Local Application Developers Should Smell the Coffee

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smell_the_coffee

According to the Information Society Statistical Profiles 2009 report prepared by the International Telecommunications Union, in 2008 there were 11 internet users out of every 100 inhabitants in Zimbabwe. 2009 itself saw more Zimbabweans connecting to the Internet owing to the introduction of mobile Internet by telecoms operator Econet. Even more connections will be made over the next several months as the economy stabilizes and ISPs & mobile operators take on more subscribers.

While more and more Africans are plugging in to the net every day, the ridiculously high cost of international bandwidth has imposed a bottleneck on connections to web applications hosted in the US, Europe and the East, resulting in frustratingly sluggish connections. For Zimbabwe, being a landlocked country naturally worsens the situation, making it last to benefit from high speed undersea fibre-optic cables that have landed on the shores of the continent.

These global web applications are great for many communication needs but they fail to address some needs that are unique to our environment. Africa has a unique setting well understood by its inhabitants. We have our own business situations and business language, unique business processes, unique medical problems, traffic problems, generally our own priorities and state of mind. Our children have African games they play, our streets have a unique language, and we have our own music, our own culture etc… This here has created an information communication technologies void that calls for local fillers.

African (and indeed Zimbabwean) developers have a chance to monetize their skills through building localized mobile and web applications. It is only true that homegrown solutions that fit the local environment will be in high demand. The beauty of web application development is that developers do not need a heavy investment of resources to start up; Internet application development tools are available for free download on the Internet. So armed with a decent computer and your average Zimbabwean connection, a developer is set to breathe life into creative ideas. The bottleneck shifts from resources to imagination; the developer’s imagination is the limit.

It’s easy to argue that Zimbabwe doesn’t have the capacity to become an information society, what with the brain drain that hit the country hard these past few years. Easy to say that our strength is in agriculture and mining, so time and effort should be channeled in that direction. But again, information communication technologies enable smoother processing in our everyday operations. Web and now mobile applications are built to make the foundation of our economy even stronger in a homegrown and therefore inexpensive manner. Faster processing and communication of information is critically required for these core sectors of the economy to flourish.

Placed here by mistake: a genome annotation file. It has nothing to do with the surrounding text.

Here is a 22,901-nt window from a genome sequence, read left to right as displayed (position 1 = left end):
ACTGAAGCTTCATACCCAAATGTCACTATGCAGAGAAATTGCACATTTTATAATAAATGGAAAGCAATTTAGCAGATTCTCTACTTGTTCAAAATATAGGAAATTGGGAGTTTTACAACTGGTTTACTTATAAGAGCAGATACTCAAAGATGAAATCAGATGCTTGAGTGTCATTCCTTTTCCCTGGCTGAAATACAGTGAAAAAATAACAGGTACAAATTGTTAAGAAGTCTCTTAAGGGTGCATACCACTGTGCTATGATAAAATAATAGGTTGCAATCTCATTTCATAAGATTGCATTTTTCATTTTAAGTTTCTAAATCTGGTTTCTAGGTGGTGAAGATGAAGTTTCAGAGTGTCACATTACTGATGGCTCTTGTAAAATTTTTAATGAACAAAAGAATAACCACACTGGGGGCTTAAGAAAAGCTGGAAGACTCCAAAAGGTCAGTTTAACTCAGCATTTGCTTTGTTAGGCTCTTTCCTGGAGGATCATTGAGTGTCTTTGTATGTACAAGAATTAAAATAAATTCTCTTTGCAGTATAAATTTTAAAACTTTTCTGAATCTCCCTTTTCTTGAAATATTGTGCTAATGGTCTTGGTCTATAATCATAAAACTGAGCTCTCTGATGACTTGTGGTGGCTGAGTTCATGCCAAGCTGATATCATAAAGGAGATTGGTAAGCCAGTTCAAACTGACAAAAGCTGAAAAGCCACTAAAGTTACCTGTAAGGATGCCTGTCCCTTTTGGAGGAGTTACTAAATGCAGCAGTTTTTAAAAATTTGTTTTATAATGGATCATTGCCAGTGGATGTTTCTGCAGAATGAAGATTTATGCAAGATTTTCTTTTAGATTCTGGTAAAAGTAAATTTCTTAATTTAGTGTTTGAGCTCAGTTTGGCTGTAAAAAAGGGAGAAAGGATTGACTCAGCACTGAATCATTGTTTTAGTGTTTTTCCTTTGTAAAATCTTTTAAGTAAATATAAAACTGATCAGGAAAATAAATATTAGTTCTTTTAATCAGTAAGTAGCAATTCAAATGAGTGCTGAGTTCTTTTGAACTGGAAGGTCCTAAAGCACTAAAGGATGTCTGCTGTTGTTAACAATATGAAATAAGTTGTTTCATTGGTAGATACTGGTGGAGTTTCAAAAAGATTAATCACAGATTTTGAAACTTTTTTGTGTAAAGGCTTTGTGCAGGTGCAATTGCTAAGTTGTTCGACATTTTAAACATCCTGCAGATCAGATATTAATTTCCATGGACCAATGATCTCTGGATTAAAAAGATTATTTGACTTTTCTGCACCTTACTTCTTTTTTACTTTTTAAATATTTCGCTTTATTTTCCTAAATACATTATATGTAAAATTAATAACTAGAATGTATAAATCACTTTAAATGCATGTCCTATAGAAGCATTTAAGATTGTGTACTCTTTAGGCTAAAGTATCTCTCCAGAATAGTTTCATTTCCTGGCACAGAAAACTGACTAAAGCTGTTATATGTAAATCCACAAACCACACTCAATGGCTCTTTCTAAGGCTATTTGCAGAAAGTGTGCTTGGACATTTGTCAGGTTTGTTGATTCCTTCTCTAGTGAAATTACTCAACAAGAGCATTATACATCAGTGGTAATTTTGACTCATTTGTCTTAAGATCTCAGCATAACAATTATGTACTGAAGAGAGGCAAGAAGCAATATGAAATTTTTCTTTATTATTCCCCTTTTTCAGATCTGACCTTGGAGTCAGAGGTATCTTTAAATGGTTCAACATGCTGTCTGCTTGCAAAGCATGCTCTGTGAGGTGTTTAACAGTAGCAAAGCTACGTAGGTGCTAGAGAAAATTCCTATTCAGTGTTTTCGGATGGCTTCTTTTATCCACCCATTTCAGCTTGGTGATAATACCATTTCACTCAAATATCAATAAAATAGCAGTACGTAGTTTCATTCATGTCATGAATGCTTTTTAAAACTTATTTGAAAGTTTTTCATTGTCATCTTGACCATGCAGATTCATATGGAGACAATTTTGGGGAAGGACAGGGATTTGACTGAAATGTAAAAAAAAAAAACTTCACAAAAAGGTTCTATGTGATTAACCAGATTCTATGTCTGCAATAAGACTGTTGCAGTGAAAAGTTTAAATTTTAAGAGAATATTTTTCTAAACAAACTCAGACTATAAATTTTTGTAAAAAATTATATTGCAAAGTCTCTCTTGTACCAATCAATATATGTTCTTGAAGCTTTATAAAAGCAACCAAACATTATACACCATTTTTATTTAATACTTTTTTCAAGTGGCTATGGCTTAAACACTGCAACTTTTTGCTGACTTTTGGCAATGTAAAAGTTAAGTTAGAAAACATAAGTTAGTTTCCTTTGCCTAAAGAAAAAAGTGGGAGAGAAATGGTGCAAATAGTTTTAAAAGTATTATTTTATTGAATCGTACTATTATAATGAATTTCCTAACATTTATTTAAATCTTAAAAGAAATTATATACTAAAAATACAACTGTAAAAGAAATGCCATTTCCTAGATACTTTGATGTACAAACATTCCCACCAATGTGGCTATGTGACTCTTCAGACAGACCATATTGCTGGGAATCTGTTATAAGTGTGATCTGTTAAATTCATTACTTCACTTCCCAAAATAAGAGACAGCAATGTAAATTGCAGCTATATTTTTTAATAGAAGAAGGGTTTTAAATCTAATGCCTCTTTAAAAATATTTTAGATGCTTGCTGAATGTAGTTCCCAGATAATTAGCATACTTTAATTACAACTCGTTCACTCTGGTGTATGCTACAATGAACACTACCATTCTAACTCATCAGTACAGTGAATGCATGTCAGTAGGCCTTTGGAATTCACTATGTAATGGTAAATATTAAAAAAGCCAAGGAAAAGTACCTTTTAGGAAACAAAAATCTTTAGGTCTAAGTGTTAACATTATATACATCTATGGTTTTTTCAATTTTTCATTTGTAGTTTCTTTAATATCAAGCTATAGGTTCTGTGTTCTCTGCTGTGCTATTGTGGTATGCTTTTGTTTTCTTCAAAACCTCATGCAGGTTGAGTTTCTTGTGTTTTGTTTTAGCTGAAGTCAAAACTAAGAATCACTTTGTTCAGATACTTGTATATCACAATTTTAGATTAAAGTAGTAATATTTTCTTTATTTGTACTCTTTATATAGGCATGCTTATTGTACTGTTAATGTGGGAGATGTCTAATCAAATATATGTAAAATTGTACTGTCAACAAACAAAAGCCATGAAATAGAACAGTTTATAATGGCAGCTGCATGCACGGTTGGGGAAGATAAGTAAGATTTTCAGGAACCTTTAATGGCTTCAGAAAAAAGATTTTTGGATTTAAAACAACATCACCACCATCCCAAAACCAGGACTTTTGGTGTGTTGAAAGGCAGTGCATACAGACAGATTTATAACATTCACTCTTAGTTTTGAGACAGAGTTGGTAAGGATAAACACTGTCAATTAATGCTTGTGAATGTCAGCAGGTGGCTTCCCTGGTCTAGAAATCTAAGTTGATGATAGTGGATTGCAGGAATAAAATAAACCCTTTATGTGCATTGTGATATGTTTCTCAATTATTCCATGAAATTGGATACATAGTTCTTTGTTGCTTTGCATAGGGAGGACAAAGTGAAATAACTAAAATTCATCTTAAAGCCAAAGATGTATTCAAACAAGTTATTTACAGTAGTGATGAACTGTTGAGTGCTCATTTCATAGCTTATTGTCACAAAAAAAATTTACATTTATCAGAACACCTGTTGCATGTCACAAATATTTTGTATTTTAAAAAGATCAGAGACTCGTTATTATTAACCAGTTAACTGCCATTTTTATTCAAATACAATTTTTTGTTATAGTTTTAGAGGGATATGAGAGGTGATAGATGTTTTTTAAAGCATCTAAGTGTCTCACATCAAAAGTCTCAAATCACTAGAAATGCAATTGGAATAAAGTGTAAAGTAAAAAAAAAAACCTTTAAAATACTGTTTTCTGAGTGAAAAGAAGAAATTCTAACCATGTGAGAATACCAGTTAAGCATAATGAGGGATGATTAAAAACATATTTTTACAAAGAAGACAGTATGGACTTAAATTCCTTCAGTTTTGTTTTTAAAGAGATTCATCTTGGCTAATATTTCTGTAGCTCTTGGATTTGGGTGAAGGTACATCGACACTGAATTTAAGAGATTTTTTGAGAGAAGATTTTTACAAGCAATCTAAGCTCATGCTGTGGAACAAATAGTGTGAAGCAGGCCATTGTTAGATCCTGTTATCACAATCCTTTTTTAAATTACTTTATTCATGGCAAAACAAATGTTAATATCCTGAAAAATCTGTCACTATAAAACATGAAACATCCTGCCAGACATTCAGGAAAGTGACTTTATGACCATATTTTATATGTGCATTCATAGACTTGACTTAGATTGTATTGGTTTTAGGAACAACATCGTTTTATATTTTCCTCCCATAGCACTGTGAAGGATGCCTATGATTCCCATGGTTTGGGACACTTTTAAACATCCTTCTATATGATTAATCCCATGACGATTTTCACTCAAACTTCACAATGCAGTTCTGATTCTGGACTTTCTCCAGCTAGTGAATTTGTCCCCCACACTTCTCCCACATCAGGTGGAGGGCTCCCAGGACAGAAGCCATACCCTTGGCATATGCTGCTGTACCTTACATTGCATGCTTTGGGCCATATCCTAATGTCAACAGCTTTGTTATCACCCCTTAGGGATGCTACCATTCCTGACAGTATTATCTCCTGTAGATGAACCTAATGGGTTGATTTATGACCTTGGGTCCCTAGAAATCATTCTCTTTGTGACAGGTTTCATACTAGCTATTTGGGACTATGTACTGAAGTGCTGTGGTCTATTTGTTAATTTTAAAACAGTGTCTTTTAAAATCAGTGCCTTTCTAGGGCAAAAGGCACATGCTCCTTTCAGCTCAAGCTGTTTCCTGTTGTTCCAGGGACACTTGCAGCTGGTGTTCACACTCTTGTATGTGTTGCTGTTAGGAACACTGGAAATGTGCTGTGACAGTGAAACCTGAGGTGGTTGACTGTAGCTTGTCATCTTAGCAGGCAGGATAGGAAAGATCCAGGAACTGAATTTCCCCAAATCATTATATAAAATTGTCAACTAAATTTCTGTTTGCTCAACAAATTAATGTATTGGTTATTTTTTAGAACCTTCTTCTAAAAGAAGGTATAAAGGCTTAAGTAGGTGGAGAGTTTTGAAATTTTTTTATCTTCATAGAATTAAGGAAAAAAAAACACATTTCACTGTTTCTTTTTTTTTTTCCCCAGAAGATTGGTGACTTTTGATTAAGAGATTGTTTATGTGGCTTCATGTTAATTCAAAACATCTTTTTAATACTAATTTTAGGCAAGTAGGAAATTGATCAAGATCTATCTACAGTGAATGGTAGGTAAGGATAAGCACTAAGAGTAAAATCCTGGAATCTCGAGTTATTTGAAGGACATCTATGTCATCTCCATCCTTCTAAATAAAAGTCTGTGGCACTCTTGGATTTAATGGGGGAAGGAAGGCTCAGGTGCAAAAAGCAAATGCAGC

Local developers can also take advantage of common web applications’ Application Programming Interfaces (APIs) to localize and build solutions atop already established web applications like LinkedIn, Facebook, Google Maps and Twitter. The APIs can help developers rapidly localize globally available information stores. They can avoid reinventing the wheel and concentrate on localizing the application. A great spinoff from this would be open sourcing our solutions so that more people can benefit and the small but brilliant ideas can grow from the input of more great minds globally. A win win!

So far the trend has been to change the person to accommodate and make do with Global (read Western) Internet solutions. The time has come to change the solution to accommodate the person in his home environment.

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  • Kelvin

    Developing an app is the easy part: the million dollar question is how to monetize such an app in Zim’s environment. There are no easy payment channels (e.g. Paypal: not many pple have credit cards, and you cannot receive Paypal payments in Zim)

  • Petros